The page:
As science fiction fan and especially as a Lafferty fan, used bookstores are my constant comfort and often my greatest resource. I love exploring the stacks of used books, stumbling upon obscure treasures at bargain prices. I firmly believe books are to be read. The narrative does not expire after one person has read it, and the more people who have read a book, the more conversations and explorations of ideas it can spark.
As a father of 3 (2 in college), used bookstores and libraries are just about the only way I can afford to support my book habit.
There are some living, publishing authors for whom I make an exception of my borrowed and used book policy. I buy their books because I really like what they write. When I can, I buy new copies of their books because they are earning a living writing and publishing books. If I buy a really good secondhand copy, the bookseller makes a small sum. If I buy a new copy, the bookseller makes a small cut, the publisher makes a small cut, and the author gets paid! What a concept!
- J Simon I have been reading his stories for decades. I even had the joy of publishing his Lafferty-inspired story, “The Woman Who Wondered What Onions Think” in the first Feast of Laughter. Check out his enormously fun Fossilized Gods at http://majra.org/#fg1
- Michael Swanwick writes with both humor and erudition, and he is an unabashed Lafferty fan. I first discovered his writing in the Periodic Table of Science Fiction (just look for it—you will not regret the loss of time). He has just published his newest Darger & Surplus novel, Chasing the Phoenix. He blogs frequently at http://floggingbabel.blogspot.com/
- Michael Bishop includes a deep sense of humanity in everything he writes, even when he is writing about the utterly alien. I recently discovered his writing when he graciously, gladly, gloriously offered us his Lafferty tribute, “Of Crystalline Labyrinths and the New Creation” for the first Feast of Laughter. In reading as much of his work as I could get ahold of, I discovered that I had read and been impressed by the depth of some of his stories in New Wave anthologies when I was a teenager, and more importantly that I was truly enjoying reading him today! My current favorites are his Philip K. Dick tribute, The Secret Ascension (or Philip K. Dick is Dead, Alas) and the truly incandescent Transfigurations. Check him out at http://www.michaelbishop-writer.com/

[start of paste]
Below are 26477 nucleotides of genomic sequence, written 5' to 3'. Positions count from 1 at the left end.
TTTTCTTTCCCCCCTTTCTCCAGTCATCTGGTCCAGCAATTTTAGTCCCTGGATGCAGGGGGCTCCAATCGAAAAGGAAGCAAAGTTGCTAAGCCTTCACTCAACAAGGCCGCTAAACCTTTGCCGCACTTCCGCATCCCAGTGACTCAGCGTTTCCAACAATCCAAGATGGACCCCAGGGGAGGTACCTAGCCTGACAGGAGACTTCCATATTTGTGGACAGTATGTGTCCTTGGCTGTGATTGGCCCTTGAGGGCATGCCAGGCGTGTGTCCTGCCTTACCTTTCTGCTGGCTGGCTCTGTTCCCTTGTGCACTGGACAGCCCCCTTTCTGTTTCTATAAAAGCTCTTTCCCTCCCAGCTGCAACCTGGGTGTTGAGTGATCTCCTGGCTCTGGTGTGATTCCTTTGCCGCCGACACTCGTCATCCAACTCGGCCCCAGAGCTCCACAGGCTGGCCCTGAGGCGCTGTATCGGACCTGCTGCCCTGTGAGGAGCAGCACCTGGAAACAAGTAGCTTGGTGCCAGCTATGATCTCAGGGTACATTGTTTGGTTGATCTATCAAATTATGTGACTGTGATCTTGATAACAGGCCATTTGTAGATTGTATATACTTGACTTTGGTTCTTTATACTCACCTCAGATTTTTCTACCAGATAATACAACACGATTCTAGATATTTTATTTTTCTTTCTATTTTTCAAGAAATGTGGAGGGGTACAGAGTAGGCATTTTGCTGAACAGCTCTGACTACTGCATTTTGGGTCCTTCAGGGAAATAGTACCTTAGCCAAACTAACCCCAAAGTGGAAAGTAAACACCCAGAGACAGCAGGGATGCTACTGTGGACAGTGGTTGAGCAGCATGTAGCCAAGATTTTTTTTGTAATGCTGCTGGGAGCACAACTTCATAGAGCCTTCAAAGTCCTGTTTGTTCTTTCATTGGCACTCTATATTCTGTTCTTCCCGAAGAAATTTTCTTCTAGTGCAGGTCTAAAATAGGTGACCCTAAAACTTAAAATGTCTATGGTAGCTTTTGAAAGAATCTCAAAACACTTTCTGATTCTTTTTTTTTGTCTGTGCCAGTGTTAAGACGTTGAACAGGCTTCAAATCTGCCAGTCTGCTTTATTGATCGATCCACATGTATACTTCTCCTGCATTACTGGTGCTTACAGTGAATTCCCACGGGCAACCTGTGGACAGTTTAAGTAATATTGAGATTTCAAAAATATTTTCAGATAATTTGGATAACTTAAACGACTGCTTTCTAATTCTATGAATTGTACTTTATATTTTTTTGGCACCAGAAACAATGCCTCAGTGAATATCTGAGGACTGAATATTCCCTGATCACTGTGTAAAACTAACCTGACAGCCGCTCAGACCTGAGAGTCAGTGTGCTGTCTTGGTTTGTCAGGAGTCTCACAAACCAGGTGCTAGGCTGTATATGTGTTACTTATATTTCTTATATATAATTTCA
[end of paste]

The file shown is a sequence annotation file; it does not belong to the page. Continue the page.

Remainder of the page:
- Howard Waldrop is a uniquely American voice, who should be classed with Mark Twain, Kurt Vonnegut, and R. A. Lafferty in creating an American literature. I cannot say enough about his writing. Find and read “The Ugly Chickens” “Mary Margaret Roadgrader” “Willow Beeman” (which he graciously allowed me to publish in the second Feast of Laughter). Howard is also one of the nicest human beings anyone is likely to meet. That coupled with his glacially slow and painstaking writing process and his penchant for selling stories to the lowest paying markets (like Feast of Laughter) has nearly guaranteed him a future of crashing on friends’ couches. Would the universe collapse if we all rushed out and bought enough copies of his books to let him live in comfort? It’s a risk I am willing to take! His latest collection, Horse of a Different Color is available from Small Beer Press at http://smallbeerpress.com/books/2013/11/12/horse-of-a-different-color/